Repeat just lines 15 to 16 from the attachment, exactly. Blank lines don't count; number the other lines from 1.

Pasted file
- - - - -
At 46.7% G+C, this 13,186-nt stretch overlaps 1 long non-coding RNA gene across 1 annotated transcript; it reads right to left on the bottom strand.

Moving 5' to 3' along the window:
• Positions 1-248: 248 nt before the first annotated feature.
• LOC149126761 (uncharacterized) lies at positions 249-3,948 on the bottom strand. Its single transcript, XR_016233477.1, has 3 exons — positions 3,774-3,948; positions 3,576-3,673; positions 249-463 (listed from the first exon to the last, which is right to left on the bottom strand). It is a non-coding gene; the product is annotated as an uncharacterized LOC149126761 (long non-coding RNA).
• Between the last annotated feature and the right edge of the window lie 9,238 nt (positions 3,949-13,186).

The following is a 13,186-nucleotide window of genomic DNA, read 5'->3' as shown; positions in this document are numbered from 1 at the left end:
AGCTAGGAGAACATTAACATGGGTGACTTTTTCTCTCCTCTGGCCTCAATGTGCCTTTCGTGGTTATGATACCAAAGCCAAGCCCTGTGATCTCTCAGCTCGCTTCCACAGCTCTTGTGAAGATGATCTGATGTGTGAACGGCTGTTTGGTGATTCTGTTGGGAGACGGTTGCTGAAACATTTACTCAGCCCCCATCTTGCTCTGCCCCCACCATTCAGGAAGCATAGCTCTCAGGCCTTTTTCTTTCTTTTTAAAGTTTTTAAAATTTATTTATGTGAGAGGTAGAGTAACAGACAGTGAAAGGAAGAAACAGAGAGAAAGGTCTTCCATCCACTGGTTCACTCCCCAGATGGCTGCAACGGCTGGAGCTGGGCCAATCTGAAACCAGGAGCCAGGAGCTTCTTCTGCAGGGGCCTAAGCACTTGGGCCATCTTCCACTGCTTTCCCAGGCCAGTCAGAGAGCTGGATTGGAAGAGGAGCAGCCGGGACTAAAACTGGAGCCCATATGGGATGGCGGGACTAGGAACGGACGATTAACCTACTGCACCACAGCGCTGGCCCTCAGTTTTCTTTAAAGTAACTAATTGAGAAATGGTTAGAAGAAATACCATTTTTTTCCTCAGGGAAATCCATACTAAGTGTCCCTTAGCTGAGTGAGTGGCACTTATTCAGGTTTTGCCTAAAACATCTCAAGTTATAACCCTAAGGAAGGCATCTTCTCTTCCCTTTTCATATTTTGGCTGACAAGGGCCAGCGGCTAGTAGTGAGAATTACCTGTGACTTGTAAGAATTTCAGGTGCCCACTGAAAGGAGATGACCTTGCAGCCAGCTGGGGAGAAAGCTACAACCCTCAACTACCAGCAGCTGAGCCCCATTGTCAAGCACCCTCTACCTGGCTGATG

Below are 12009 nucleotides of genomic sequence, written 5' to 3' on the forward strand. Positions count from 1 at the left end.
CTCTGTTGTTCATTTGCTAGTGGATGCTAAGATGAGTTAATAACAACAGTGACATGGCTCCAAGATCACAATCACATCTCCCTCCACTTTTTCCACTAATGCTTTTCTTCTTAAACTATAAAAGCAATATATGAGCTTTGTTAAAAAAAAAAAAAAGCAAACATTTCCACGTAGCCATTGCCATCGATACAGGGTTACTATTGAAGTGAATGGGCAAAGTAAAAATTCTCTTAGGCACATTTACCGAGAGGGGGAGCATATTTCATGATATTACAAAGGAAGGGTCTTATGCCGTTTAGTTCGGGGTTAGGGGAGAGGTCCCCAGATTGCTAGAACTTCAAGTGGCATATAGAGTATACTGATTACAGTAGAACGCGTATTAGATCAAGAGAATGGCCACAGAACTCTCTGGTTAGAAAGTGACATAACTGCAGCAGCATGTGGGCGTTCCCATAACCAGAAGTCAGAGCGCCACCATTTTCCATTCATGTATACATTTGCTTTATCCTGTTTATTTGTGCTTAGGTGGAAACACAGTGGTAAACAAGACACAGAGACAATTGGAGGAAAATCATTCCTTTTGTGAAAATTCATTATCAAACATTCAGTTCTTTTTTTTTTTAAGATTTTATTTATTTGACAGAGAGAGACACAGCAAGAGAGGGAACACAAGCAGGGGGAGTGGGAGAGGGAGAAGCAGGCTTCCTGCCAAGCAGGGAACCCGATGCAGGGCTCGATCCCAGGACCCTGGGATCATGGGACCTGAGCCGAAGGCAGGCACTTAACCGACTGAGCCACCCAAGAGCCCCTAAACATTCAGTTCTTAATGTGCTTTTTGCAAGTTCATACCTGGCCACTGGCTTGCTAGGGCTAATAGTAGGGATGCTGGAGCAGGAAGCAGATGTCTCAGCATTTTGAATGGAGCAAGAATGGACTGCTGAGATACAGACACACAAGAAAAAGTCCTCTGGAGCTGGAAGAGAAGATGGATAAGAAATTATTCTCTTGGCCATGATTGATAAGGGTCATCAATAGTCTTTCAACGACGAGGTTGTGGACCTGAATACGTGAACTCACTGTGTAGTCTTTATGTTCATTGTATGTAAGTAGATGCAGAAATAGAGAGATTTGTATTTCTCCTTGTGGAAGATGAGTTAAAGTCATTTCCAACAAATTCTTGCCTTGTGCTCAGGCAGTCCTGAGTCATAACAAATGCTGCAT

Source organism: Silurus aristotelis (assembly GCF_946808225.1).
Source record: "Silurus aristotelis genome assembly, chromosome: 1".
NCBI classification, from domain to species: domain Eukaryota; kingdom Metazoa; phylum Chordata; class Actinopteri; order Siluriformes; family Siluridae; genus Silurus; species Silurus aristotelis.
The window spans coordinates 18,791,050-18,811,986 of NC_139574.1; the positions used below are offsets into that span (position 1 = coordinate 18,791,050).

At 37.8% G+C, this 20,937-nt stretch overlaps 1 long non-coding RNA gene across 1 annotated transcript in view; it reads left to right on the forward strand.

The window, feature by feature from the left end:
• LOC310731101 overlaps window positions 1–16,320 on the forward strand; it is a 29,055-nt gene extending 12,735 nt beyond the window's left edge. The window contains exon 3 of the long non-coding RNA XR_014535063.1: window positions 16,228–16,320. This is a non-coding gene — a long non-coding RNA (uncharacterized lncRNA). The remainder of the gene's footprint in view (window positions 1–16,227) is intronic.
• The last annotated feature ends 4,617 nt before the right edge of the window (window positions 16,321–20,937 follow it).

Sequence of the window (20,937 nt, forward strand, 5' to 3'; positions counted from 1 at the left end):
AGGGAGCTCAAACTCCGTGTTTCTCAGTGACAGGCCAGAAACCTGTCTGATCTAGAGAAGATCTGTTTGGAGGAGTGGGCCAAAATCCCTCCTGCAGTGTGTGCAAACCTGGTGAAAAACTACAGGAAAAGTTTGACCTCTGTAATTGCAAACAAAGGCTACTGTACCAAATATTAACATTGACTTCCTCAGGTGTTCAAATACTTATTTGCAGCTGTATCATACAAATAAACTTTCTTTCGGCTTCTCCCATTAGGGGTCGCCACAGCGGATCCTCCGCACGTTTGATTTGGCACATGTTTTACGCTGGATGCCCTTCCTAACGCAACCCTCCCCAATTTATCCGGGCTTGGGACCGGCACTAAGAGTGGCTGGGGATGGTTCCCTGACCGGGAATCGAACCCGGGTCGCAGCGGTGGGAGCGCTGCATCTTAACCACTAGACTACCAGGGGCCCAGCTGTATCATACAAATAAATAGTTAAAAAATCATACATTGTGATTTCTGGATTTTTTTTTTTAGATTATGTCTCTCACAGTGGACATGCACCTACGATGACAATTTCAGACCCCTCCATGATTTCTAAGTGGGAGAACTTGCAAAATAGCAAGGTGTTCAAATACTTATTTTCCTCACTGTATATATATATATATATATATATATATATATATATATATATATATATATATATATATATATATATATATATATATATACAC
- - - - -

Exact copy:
The window, feature by feature from the left end:
• LOC310731101 overlaps window positions 1–16,320 on the forward strand; it is a 29,055-nt gene extending 12,735 nt beyond the window's left edge. The window contains exon 3 of the long non-coding RNA XR_014535063.1: window positions 16,228–16,320. This is a non-coding gene — a long non-coding RNA (uncharacterized lncRNA). The remainder of the gene's footprint in view (window positions 1–16,227) is intronic.